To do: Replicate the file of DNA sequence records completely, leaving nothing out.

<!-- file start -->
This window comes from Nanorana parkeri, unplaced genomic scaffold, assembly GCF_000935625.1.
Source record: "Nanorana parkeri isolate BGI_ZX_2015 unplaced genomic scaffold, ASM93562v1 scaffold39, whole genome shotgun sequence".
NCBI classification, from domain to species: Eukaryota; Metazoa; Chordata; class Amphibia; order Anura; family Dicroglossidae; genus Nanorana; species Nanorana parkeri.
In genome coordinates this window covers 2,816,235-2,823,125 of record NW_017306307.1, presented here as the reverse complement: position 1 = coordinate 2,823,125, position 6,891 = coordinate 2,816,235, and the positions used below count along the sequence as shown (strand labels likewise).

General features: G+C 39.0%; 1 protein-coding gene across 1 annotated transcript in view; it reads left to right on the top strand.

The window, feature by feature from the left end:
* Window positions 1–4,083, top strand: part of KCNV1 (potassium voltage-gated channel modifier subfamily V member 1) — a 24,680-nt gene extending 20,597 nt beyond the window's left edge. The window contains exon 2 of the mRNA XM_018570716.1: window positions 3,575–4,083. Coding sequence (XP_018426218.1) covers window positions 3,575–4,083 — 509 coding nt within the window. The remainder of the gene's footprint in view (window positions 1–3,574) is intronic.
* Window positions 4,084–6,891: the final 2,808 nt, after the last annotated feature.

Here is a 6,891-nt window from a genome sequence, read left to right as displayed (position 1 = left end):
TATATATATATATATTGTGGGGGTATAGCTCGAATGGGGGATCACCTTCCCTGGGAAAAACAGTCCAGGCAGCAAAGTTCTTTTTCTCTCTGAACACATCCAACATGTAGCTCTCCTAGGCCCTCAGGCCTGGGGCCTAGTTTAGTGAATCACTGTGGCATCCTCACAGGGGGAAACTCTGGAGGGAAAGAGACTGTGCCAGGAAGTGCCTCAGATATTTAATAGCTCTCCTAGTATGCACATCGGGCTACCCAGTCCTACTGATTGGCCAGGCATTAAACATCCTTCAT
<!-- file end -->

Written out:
This window comes from Nanorana parkeri, unplaced genomic scaffold, assembly GCF_000935625.1.
Source record: "Nanorana parkeri isolate BGI_ZX_2015 unplaced genomic scaffold, ASM93562v1 scaffold39, whole genome shotgun sequence".
NCBI classification, from domain to species: Eukaryota; Metazoa; Chordata; class Amphibia; order Anura; family Dicroglossidae; genus Nanorana; species Nanorana parkeri.
In genome coordinates this window covers 2,816,235-2,823,125 of record NW_017306307.1, presented here as the reverse complement: position 1 = coordinate 2,823,125, position 6,891 = coordinate 2,816,235, and the positions used below count along the sequence as shown (strand labels likewise).

General features: G+C 39.0%; 1 protein-coding gene across 1 annotated transcript in view; it reads left to right on the top strand.

The window, feature by feature from the left end:
* Window positions 1–4,083, top strand: part of KCNV1 (potassium voltage-gated channel modifier subfamily V member 1) — a 24,680-nt gene extending 20,597 nt beyond the window's left edge. The window contains exon 2 of the mRNA XM_018570716.1: window positions 3,575–4,083. Coding sequence (XP_018426218.1) covers window positions 3,575–4,083 — 509 coding nt within the window. The remainder of the gene's footprint in view (window positions 1–3,574) is intronic.
* Window positions 4,084–6,891: the final 2,808 nt, after the last annotated feature.

Here is a 6,891-nt window from a genome sequence, read left to right as displayed (position 1 = left end):
TATATATATATATATTGTGGGGGTATAGCTCGAATGGGGGATCACCTTCCCTGGGAAAAACAGTCCAGGCAGCAAAGTTCTTTTTCTCTCTGAACACATCCAACATGTAGCTCTCCTAGGCCCTCAGGCCTGGGGCCTAGTTTAGTGAATCACTGTGGCATCCTCACAGGGGGAAACTCTGGAGGGAAAGAGACTGTGCCAGGAAGTGCCTCAGATATTTAATAGCTCTCCTAGTATGCACATCGGGCTACCCAGTCCTACTGATTGGCCAGGCATTAAACATCCTTCAT